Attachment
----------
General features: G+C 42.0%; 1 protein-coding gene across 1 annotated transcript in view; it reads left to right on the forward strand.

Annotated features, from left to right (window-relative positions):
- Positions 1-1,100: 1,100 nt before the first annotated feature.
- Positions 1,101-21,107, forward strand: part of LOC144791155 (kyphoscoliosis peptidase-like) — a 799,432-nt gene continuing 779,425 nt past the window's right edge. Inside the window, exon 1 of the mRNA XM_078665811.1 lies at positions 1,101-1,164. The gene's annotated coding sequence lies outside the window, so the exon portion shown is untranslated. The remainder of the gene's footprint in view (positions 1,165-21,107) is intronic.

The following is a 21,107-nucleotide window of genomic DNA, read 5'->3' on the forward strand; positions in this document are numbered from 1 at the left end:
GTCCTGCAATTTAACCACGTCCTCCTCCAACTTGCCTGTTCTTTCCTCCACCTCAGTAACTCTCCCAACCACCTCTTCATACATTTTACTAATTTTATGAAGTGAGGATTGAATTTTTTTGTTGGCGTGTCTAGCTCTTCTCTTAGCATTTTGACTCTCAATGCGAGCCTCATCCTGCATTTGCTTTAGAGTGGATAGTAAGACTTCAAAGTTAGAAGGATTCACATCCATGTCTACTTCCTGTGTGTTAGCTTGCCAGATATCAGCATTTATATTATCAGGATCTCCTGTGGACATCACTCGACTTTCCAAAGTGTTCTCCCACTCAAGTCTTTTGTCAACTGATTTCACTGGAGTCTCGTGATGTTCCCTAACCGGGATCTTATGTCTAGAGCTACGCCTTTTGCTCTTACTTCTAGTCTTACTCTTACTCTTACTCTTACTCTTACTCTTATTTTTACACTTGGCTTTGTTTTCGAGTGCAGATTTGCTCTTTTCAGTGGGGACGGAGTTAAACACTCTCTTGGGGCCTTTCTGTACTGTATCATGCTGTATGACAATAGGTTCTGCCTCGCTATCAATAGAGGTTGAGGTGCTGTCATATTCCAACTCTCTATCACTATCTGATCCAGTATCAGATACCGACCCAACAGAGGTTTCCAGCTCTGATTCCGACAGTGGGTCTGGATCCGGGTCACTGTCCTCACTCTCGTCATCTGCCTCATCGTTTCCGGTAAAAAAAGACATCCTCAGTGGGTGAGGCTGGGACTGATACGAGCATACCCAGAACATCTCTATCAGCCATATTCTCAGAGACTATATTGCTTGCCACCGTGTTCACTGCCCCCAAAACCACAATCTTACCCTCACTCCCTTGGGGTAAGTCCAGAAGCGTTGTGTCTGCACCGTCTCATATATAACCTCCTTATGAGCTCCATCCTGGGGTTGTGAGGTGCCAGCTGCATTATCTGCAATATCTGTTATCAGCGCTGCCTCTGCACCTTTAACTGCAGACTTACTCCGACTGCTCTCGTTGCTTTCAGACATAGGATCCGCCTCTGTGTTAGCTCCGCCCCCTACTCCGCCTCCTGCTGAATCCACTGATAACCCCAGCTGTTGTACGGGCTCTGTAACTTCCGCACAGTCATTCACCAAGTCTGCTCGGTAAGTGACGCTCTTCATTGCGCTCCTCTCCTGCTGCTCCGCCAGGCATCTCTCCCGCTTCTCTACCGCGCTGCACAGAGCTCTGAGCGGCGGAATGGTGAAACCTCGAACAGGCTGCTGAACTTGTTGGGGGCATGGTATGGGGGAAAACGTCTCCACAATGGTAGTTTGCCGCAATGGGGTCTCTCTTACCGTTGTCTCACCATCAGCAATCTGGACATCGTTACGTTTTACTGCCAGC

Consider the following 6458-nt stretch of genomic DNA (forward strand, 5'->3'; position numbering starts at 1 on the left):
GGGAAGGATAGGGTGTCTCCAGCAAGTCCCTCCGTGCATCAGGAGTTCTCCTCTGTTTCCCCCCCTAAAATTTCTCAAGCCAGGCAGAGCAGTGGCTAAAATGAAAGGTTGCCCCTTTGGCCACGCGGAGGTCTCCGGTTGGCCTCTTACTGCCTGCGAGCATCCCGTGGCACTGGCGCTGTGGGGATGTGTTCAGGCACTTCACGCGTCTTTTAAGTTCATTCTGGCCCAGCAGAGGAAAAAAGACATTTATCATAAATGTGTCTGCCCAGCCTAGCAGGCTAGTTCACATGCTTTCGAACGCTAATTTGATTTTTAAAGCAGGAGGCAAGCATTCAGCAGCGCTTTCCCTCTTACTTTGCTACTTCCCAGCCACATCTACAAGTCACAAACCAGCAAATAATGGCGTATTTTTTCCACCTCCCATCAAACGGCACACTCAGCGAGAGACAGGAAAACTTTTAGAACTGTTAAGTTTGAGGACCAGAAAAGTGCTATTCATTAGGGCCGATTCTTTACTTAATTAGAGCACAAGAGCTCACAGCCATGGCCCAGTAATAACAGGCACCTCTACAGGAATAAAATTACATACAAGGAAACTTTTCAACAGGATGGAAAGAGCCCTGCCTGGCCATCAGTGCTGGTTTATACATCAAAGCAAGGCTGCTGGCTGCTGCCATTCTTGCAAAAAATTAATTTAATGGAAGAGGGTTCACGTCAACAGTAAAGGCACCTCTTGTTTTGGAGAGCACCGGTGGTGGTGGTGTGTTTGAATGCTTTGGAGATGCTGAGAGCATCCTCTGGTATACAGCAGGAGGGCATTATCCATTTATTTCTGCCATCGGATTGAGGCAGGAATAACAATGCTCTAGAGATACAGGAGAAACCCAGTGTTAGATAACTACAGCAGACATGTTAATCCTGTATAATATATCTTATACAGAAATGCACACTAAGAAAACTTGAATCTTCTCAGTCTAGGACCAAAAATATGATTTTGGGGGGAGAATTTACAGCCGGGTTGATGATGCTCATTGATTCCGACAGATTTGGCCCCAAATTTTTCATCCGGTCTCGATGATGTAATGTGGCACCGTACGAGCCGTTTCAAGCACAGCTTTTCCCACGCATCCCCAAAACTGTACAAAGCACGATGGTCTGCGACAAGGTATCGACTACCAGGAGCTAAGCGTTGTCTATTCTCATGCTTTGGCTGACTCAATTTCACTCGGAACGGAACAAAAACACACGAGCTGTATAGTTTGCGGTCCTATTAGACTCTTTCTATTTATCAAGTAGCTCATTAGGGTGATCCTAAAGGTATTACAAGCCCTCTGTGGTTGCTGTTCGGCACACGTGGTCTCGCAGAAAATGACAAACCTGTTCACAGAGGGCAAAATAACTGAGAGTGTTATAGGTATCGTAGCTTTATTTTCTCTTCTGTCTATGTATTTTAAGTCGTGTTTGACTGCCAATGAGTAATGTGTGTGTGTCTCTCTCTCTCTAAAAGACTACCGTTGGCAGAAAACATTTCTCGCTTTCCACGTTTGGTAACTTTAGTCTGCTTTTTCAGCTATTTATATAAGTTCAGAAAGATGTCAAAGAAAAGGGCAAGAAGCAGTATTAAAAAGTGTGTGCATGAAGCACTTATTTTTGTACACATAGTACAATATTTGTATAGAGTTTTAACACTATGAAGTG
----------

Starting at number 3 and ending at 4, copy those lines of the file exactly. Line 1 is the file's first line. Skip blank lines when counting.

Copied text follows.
- Positions 1-1,100: 1,100 nt before the first annotated feature.
- Positions 1,101-21,107, forward strand: part of LOC144791155 (kyphoscoliosis peptidase-like) — a 799,432-nt gene continuing 779,425 nt past the window's right edge. Inside the window, exon 1 of the mRNA XM_078665811.1 lies at positions 1,101-1,164. The gene's annotated coding sequence lies outside the window, so the exon portion shown is untranslated. The remainder of the gene's footprint in view (positions 1,165-21,107) is intronic.